RAVI SHANKAR RAVISH (enrapture) + an anagram of A RANK (anagrind is ‘sort of’ = Asian sitar player, friend of Yehudi Menuhin and George Harrison and father of Norah Jones
8   The last George gets shy about his daughter seeing the sovereign’s governor
VICEROY VI (the last King George was the sixth) + COY (shy) around ER (George VI’s daughter is the queen) = a governor of a country or colony representing the sovereign
14   A number is wrong, right is the one under?
SUBMARINER Anagram of A NUMBER IS (anagrind is ‘wrong’) + R (right) = ‘one under’
16   Windstorm’s heading off in isolated novel
LORNA DOONE (t)ORNADO (windstorm with the first letter missing, or ‘heading off’) in LONE (isolated) = novel
17   Biscuit, a coarse one under last of icing
GARIBALDI A RIBALD (coarse) I (one) after, or ‘under’ in a down clue the last letter of icinG = biscuit – commonly called ‘squashed flies’ when we were at school
19   Circle lines up food for sheep killer
SCRAPIE ARCS (‘circle lines’) reversed or ‘up’ + PIE (food) = disease that kills sheep
20 See 7 down
23   Stand for delay
STALL Double definition: a) a stand, such as a market stall, and b) to delay
25   Car that’s taken to, sporting gold roof
AUTO TO with AU (gold) in front, or, in a down clue, above or serving as a ‘roof’ = car
27   German river I can’t hear between rivers
RUHR UH (‘I can’t hear’) in R R (rivers) = German river


6 Responses to “Independent 8054 / Punk”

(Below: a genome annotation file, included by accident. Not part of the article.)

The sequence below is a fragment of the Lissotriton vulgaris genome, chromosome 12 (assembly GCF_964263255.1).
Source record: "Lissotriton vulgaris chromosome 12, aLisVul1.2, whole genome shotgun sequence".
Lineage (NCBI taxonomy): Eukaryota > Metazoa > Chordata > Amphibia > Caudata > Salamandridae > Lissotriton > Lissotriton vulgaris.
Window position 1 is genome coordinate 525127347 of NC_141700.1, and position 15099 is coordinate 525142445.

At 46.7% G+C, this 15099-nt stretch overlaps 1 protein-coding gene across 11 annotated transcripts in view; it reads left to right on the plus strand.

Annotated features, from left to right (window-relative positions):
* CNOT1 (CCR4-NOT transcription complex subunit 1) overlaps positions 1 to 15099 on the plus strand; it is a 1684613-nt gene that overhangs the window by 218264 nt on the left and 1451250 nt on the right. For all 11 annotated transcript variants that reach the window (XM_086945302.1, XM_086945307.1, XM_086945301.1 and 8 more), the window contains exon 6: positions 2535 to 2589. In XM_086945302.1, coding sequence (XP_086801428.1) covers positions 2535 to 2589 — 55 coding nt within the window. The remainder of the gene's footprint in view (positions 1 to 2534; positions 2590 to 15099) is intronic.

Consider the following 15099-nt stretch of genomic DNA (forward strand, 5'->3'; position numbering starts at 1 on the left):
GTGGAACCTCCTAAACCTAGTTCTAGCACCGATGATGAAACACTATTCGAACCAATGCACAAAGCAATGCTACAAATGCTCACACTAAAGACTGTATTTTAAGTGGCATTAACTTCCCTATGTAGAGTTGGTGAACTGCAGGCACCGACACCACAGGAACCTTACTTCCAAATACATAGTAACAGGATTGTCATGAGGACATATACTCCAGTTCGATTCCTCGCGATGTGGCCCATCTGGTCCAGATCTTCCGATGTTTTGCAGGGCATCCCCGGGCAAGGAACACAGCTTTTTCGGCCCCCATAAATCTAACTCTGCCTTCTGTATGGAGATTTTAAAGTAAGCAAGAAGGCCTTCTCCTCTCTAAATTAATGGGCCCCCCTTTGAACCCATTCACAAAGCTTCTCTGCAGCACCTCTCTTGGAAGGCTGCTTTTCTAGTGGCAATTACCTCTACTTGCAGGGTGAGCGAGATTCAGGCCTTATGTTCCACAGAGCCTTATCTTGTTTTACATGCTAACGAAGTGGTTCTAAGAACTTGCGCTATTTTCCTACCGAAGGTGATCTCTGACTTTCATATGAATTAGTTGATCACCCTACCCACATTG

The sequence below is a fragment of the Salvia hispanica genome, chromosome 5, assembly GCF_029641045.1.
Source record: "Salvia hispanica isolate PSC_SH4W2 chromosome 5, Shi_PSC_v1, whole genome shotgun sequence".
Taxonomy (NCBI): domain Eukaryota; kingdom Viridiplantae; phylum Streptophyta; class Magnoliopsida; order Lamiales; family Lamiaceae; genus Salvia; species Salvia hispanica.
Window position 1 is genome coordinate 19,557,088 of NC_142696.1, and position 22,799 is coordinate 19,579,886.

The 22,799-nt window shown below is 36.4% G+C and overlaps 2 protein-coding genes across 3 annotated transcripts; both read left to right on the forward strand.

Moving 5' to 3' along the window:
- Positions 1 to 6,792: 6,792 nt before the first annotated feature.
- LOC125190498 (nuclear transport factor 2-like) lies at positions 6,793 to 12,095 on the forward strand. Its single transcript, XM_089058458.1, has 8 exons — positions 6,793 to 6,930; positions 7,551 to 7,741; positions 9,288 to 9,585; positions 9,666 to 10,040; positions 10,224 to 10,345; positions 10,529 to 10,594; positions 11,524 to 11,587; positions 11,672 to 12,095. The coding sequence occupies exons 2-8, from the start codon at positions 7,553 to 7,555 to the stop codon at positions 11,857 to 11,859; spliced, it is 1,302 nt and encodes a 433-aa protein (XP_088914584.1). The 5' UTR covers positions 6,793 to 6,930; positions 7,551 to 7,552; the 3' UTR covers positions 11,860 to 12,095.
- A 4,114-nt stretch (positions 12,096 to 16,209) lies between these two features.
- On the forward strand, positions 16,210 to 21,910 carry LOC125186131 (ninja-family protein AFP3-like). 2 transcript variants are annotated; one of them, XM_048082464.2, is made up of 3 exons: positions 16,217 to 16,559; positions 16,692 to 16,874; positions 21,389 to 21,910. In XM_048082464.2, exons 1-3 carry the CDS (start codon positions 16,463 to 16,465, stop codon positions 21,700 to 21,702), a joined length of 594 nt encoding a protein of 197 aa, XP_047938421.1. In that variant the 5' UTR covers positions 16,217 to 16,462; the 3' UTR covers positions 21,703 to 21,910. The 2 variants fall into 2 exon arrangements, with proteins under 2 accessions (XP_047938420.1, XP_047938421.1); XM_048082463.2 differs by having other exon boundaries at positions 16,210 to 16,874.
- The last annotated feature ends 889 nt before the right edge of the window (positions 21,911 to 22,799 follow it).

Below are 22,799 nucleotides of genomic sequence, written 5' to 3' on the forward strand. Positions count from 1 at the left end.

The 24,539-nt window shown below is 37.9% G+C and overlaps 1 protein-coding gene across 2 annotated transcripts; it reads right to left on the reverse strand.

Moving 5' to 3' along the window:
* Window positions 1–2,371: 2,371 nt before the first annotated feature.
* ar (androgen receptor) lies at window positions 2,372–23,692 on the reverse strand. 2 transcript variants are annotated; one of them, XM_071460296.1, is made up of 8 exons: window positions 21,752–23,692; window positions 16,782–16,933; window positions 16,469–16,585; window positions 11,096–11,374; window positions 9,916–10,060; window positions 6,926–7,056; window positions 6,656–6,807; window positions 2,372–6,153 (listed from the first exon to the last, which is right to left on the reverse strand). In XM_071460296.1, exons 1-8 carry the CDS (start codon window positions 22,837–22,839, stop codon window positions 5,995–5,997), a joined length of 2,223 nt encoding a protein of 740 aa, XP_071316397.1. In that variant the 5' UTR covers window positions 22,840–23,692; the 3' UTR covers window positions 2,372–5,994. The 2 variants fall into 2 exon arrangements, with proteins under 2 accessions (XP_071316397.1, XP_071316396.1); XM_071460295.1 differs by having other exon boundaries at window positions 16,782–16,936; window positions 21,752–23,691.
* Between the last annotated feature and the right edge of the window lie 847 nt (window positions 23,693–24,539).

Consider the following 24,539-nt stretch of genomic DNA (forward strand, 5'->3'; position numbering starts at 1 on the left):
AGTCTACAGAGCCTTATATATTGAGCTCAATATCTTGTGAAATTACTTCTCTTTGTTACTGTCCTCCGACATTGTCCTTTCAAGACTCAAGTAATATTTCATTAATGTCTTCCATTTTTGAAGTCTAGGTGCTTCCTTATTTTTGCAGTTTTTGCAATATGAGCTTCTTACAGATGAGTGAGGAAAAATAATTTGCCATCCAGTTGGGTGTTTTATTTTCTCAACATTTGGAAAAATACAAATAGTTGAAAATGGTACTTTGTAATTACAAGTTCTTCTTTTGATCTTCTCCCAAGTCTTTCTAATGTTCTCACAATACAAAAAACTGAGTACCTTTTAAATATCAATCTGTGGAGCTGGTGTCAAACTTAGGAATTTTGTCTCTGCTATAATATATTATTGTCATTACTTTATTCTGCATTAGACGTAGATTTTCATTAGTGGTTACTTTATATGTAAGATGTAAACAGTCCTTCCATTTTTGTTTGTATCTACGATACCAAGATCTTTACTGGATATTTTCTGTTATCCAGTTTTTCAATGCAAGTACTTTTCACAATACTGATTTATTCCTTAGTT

1. Kathryn's Dad says:

    Thanks for blogging. I warmed gradually to this one, and finally ended up with a smile on my face when my last one in was BUSTIER. Lots of clues with less than 50% checking letters, which made it tough in places, but it all came together in the end. Favourites today were DELPHINIA and VICEROY.

  2. Wil Ransome says:

    As someone suggested the other day, we’re just going to have to put up with less than 50% checking in the Indy crossword. Whether we like it or not, and I don’t.

    In 19dn arcs are said to be parts of circles: not strictly accurate, since arcs are sections of any curves (and to be utterly pedantic those curves can include straight lines).

  3. allan_c says:

    One that took a bit of getting into, with several ‘of course’ moments when answers became obvious.
    TASWEGIAN was new to me; not in Chambers but I found it at (and it can be any inhabitant of Tasmania, not necessarily a seaman).
    1d of course was typical Punk but none the worse for that.
    Difficult to nominate a CoD, but ELVIS COSTELLO, DEATH IN THE AFTERNOON and GARIBALDI must be in the running.

  4. Paul B says:

    I’m waiting to discover why this grid is as it is. I’ve had a quick scan about to see what I can see, so far clocking nowt in the extras column. Spooky …

  5. Dormouse says:

    11ac, I toyed with it being an anagram but I’d never heard of “Taswegian” and I couldn’t see it from those letters, so I guessed “Tasmanian”, which meant I couldn’t get 3dn. On the whole, a difficult one this.

  6. flashling says:

    Thanks B&J and Punk, started the day with a stiff one as it were trying to decipher Bannsider in the i and was probably suffering brain malfunction when I tried this.

    Cheers for showing me what my synapses missed completely.